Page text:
A Look Inside The Prison Within
The Prison Within aims to shatter the perception of Us and Them as divided and defined by prison walls—walls designed not only to keep people in, but to keep society out. The physical separation from society does not originate from a place of public safety but from the belief that those imprisoned are fundamentally different from the rest of Us. This physical and social division allows the system to justifiably contain, warehouse, and ultimately discard Them under the false premise of public safety for Us.
In stark contrast to mainstream media representations of victims and those we label as criminals, responsible development of our film, The Prison Within, meant we would have to both capture the complexity of this subject and unwind that complexity in a way that the audience could comprehend. It was a lofty endeavor, but we were fortunate to have the guidance and support of Jaimee Karroll, who appears in the film.
Jaimee was abducted and repeatedly raped when she was 9 years old and was healing the wounds of her trauma in the most unexpected of places: San Quentin Prison. She was a survivor of violent crime, but she also felt a familiarity between her own pain and rage in the stories she heard from men incarcerated for violent crimes. Jaimee said, “I had always felt enraged by the way I was beaten and raped, but I had also always feared that I might be more like my perpetrators than I cared to discover.”
We began filming the program that changed Jaimee’s life—the Victim-Offender Education Group (VOEG)—inside San Quentin Prison, where Jaimee served as a facilitator until her death in 2013 at age 58. VOEG continues to take place each week, with a group of men gathered in a circle to identify patterns of destructive behavior that culminated in the ultimate act of violence: killing another human being. But the program is more than connecting the dots of the past. After unpacking the pain, shame, and rage related to unresolved trauma, they learn to replace the negative patterns with healthier patterns of thinking and behaving. Each circle is facilitated by a survivor of violent crime and is peer supported. It is an intimate, collaborative process for everyone in the circle, as they hold each other accountable to go deep within themselves. All voices are heard and supported.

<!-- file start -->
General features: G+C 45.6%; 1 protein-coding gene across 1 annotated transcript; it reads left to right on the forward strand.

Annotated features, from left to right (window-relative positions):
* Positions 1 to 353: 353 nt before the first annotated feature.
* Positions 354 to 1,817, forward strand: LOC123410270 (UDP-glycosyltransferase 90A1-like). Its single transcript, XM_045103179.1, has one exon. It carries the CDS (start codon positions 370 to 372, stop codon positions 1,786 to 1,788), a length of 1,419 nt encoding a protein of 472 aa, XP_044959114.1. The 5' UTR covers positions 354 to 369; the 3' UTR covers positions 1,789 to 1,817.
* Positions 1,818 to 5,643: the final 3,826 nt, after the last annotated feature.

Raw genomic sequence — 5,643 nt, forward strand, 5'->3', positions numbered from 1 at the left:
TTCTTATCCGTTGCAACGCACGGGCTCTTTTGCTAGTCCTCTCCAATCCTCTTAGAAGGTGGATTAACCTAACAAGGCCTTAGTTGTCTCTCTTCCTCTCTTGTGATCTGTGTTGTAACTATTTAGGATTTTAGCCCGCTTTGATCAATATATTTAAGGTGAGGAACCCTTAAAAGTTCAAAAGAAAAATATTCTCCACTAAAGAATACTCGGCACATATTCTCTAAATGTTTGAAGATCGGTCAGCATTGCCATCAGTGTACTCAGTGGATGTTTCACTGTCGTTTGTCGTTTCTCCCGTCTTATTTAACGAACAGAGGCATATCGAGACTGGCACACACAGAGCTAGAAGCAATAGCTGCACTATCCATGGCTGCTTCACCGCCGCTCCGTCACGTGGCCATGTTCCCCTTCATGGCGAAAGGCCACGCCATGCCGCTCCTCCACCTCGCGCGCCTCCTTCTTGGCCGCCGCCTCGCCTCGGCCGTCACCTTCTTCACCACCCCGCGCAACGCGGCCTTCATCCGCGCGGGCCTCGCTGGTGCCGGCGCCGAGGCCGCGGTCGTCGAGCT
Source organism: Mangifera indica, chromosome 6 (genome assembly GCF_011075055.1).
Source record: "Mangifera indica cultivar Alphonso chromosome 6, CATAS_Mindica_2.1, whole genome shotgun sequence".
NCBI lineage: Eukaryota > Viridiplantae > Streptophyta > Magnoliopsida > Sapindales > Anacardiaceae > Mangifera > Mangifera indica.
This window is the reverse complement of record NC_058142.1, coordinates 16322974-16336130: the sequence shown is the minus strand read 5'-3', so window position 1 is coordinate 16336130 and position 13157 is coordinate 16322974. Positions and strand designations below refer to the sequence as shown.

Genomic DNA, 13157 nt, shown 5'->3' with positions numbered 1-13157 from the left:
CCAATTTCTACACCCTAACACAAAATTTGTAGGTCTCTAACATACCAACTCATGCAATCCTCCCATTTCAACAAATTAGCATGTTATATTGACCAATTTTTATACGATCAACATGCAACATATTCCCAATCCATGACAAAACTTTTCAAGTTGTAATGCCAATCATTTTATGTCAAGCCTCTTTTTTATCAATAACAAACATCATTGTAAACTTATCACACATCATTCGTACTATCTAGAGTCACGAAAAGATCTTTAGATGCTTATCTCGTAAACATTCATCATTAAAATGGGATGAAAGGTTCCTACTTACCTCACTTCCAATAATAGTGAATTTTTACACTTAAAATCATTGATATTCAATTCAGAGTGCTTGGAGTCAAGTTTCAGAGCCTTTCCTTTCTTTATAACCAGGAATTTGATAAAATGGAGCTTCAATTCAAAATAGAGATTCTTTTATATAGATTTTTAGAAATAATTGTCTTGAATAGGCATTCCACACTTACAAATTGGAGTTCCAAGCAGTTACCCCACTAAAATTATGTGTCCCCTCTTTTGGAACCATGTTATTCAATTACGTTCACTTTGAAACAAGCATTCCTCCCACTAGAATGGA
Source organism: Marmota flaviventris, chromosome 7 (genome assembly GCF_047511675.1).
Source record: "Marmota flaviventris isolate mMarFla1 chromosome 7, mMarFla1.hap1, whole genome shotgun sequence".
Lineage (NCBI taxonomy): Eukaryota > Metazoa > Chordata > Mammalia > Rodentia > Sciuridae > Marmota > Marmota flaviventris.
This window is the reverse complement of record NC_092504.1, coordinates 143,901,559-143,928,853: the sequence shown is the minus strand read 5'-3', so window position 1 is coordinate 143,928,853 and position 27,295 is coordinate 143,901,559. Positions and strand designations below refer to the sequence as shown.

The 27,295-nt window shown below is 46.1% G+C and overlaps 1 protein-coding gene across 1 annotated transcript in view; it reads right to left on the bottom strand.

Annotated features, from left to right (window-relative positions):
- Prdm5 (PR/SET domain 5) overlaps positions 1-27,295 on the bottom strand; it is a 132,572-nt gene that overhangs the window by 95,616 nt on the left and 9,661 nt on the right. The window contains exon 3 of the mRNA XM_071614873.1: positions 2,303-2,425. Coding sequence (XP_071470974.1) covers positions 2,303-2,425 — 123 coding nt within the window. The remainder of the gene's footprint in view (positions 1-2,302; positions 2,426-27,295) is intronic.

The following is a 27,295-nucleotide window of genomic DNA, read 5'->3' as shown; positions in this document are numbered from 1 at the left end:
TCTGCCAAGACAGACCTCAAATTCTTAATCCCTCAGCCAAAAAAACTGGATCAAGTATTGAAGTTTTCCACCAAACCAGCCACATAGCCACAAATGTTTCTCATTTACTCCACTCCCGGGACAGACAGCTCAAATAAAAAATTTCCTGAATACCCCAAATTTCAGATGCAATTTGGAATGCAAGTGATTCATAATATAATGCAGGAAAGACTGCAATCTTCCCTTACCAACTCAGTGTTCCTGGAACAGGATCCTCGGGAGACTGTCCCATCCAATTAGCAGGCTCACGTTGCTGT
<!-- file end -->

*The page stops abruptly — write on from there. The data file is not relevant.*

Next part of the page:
As the men we filmed took responsibility for their actions, and they broke down and processed lifetimes of trauma, we watched the distinction between Us and Them dissolve. In its place, the complex role that sociopolitical factors play in our own life experiences became undeniable. The legacy of systemic oppression and marginalization of certain groups has paved the way for a trauma-to-prison pipeline that cannot be ignored. Incarcerated individuals are most often survivors first. Hurt People Hurt People.
The prison system is representative of the darkest parts of ourselves, where we lock away that which is most difficult to confront—the poor, the other, anybody or anything that slightly threatens our sense of the collective—Us. After all, it’s much easier to point the finger and judge the “other” than to point at ourselves.
In the wise words of Jaimee Karroll, “the way out is through.” In order to unpack and process the darkest moments in each of our own lives, we must first walk into the dark and ugly parts we have locked away. The men and women in the film—both those who committed harm and those who experienced harm—are doing this restorative work, revealing how each one of us holds the power to break free from our own personal prisons.
As the viewer watches the men and women heal, we hope the audience looks within themselves to ask: Do I as an individual recognize my own pain as well as the pain that I may have caused others? Can I forgive myself and forgive those who have harmed me? If not, what is needed to heal the harm? Ultimately, we must realize we are all greater than our worst act or the worst thing that has been done to us. We are not the sum of a single act and should not be defined or labeled as such.
So, what then is our definition of "justice”? The current American penal system is anchored in retribution. In this punitive system, achieving “justice” necessarily requires exacting a measure of vengeance against the “offender.”
The United States has the highest incarceration rate in the world. Scholars regularly declare that the US model of incarceration dehumanizes poor people and people of color, damages already marginalized communities, perpetuates cycles of trauma, fails to advance public safety, and drains public resources. Who are we providing justice for? A penal system does not need to be violent to be effective, as many other nations—and this film—have proven.
More than 2.3 million people are currently incarcerated in the United States; more than 95% will be released and return to their communities without ever addressing the root cause of their violence. To truly achieve “justice” and the promise of public safety, we must address the root cause of violent crime and stop the cycle by healing individual and societal harms, not just lock Them away.
We hope The Prison Within continues to inspire a dialogue about trauma’s debilitating impact on individuals and communities, expose our shared responsibility to collectively heal our mass incarceration crisis, and motivate definitive community justice reform.
Katherin Hervey is the director/producer and Erin Kenway is the producer/executive producer of The Prison Within, a finalist in the film category for the 2021 Media for a Just Society Awards. Watch this space for additional blog posts written by other creators of media chosen as finalists.